IMAGE OF THE WEEK
Andrew Carleton shares an image from his year on sabbatical. Pictured: Rosendal, Norway. Send your photos from fieldwork and travels to firstname.lastname@example.org
Susan Lechtanski (B.S. ’97) was named to the GEMS Board of Directors.
Lise Nelson’s article, “Landscapes of luxury in the rural US depend on the recruitment of low-wage and often undocumented Latino workers” on the London School of Economics U.S. policy and politics blog made it on the list of last week’s ten most popular posts on that site.
Jenna Christian was awarded a dissertation improvement grant from the National Science Foundation for her doctoral project titled: “Geopolitical Youth: Race, Citizenship, and a School-to-Military Pipeline in Houston, Texas.”
Send your good news to share to email@example.com.
September 25 Coffee Hour: On the Land Question in India: Crisis and Discourse
The scarcity of land has created a triple crisis in India. (1) A price crisis, whereby urban and rural land prices are arguably the highest in the world, reinforced by severe income inequality. (2) An agricultural crisis, whereby three-quarters of agricultural households possess less than an acre of land and make less than $100 per month. (3) An acquisition crisis, resulting in a new law that is oriented to social justice but will effectively create a social tax on the majority. I present the broad outlines of these conditions, followed by a brief discussion on the resulting intellectual and political responses. I argue that the former are ideological and the latter opportunistic, and both are based partial or convenient or wrong information. I end with a few words on my embryonic attempt to theorize the post-colonial state in the information age.
- 3:30 to 5:00 p.m.
- Refreshments are offered in 319 Walker Building at 3:30 p.m.
- The lecture begins in 112 Walker Building at 4:00 p.m.
- Coffee Hour To Go
- Next Week: Robert Cardillo, director of the National Geospatial-Intelligence Agency
Penn State researchers assess the impacts of changing weather on Pennsylvania
Penn State researchers assessed the effects of changing climate conditions on agriculture, tourism, infrastructure, water resources, forestry, energy and human health in the 2015 Pennsylvania Climate Impact Assessment Update. The experts also made recommendations to help Pennsylvanians prepare and respond. The 2015 update was released by the Pennsylvania Department of Environmental Protection.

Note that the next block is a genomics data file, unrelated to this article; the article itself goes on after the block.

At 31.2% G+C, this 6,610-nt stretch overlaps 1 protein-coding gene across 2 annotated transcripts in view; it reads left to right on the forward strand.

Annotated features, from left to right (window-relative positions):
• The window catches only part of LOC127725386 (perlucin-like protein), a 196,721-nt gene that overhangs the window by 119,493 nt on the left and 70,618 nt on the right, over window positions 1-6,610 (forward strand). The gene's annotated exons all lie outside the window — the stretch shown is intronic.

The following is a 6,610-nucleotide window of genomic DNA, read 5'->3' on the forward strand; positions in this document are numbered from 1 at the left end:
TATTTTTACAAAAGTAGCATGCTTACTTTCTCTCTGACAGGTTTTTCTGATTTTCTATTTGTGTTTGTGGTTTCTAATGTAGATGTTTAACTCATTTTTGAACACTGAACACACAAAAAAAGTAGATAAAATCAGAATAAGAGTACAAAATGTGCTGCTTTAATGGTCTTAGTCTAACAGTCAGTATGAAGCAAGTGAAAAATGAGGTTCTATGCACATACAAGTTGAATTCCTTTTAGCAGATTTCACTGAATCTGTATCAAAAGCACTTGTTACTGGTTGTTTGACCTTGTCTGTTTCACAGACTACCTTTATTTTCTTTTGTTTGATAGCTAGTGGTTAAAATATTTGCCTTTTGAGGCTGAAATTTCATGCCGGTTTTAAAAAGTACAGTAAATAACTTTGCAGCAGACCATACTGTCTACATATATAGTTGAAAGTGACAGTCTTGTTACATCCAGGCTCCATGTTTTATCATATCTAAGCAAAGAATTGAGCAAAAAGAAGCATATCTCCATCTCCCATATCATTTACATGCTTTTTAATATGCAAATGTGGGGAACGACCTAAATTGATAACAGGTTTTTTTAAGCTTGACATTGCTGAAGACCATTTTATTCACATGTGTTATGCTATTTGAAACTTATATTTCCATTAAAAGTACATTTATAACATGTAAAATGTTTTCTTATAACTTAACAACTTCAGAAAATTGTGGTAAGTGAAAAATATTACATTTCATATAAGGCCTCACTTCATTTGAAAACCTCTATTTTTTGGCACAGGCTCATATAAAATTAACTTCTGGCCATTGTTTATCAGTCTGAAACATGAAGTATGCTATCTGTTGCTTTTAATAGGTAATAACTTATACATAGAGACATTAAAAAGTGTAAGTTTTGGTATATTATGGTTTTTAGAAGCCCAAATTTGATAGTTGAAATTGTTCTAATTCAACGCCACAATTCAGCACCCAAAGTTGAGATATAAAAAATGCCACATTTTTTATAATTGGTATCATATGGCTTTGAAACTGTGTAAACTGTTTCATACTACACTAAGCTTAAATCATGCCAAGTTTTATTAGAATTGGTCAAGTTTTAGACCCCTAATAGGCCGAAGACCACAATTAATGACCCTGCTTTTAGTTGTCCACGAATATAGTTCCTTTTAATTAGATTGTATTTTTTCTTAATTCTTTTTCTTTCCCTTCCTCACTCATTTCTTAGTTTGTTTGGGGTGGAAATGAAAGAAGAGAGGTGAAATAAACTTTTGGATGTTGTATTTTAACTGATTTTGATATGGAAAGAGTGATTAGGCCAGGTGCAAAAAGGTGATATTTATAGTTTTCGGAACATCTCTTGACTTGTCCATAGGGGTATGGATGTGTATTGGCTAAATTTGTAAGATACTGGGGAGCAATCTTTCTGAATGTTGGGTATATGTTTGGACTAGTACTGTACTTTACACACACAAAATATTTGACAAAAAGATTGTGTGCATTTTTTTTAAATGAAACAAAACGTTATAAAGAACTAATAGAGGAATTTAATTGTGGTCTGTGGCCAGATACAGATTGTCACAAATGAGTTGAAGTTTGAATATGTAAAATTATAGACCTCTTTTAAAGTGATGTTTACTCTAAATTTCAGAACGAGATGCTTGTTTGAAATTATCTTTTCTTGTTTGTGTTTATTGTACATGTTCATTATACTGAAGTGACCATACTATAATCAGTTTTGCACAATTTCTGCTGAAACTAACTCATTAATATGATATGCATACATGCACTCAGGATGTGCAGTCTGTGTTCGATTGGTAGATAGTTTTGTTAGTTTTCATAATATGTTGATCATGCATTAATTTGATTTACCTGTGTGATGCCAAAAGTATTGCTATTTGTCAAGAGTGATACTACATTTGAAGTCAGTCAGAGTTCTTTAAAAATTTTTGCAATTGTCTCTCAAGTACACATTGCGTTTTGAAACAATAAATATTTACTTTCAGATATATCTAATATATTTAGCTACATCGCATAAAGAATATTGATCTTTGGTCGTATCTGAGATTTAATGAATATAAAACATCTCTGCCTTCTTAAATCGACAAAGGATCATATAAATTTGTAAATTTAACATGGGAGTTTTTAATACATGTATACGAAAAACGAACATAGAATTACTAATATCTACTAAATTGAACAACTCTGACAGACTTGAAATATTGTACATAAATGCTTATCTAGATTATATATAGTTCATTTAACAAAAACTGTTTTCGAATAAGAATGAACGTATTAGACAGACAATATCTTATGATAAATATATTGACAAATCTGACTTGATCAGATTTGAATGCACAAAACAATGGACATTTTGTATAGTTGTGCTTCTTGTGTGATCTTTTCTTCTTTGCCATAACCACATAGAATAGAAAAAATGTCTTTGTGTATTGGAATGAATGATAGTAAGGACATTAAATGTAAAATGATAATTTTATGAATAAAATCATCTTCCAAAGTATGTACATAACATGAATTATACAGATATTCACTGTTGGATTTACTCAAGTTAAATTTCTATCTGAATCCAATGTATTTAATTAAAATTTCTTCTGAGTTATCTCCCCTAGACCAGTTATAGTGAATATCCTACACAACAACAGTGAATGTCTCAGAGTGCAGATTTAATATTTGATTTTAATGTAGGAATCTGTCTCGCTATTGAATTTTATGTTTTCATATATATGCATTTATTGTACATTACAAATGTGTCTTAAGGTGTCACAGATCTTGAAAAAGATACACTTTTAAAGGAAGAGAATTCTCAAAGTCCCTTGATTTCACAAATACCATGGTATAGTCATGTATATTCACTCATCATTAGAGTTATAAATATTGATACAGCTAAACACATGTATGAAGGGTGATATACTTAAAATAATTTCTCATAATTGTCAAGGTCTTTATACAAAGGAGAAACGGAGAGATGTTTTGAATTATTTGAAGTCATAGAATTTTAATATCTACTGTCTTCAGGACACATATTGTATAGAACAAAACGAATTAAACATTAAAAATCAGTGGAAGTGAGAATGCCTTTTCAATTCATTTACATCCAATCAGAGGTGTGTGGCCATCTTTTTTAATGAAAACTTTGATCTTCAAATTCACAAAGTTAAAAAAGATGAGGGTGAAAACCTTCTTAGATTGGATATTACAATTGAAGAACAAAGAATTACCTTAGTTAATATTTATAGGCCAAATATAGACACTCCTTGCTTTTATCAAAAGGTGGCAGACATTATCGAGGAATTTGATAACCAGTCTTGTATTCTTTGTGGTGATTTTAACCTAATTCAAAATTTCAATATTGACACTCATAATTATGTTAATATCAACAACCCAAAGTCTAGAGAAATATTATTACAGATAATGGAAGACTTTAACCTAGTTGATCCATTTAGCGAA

CAUSE 2016: Glaciers and Wetlands of the Americas
CAUSE 2016 will be taught by Denice Wardrop, Joe Bishop, and Mike Nassry. The CAUSE 2016 experience includes travel to two distinctly different landscapes where students will be able to explore the impact of climate change and glacial recession on both the surrounding ecosystems and the communities that rely on glacial meltwater supported streams. Students will have the opportunity to explore both the societal impacts of climate change and participate in fieldwork in the glacial-wetland systems of each region.
- Monday, September 21, 6:00 p.m. in room 10 Deike Building
- Thursday, September 24, 6:00 p.m. in room 10 Deike Building
Polar Center releases video
The Polar Center fosters creative, ground-breaking, and synergistic collaboration by catalyzing exchange among members with a unique breadth of expertise at Penn State, representing the life-, physical-, and social sciences. See www.polar.psu.edu. View video: https://youtu.be/sStkod2aK3E.
RECENTLY (OR SOON TO BE) PUBLISHED
- An analog ensemble for short-term probabilistic solar power forecast
By S. Alessandrini, L. Delle Monache, S. Sperati, G. Cervone in the Journal of Applied Energy. doi:10.1016/j.apenergy.2015.08.011
The energy produced by photovoltaic farms has a variable nature depending on astronomical and meteorological factors. The former are the solar elevation and the solar azimuth, which are easily predictable without any uncertainty. The amount of liquid water met by the solar radiation within the troposphere is the main meteorological factor influencing the solar power production, as a fraction of short wave solar radiation is reflected by the water particles and cannot reach the earth surface. The total cloud cover is a meteorological variable often used to indicate the presence of liquid water in the troposphere and has a limited predictability, which is also reflected on the global horizontal irradiance and, as a consequence, on solar photovoltaic power prediction.
- Influence of protected areas on malaria prevalence in Sub-Saharan Africa
By Eric Taber and Erica Smithwick in Applied Geography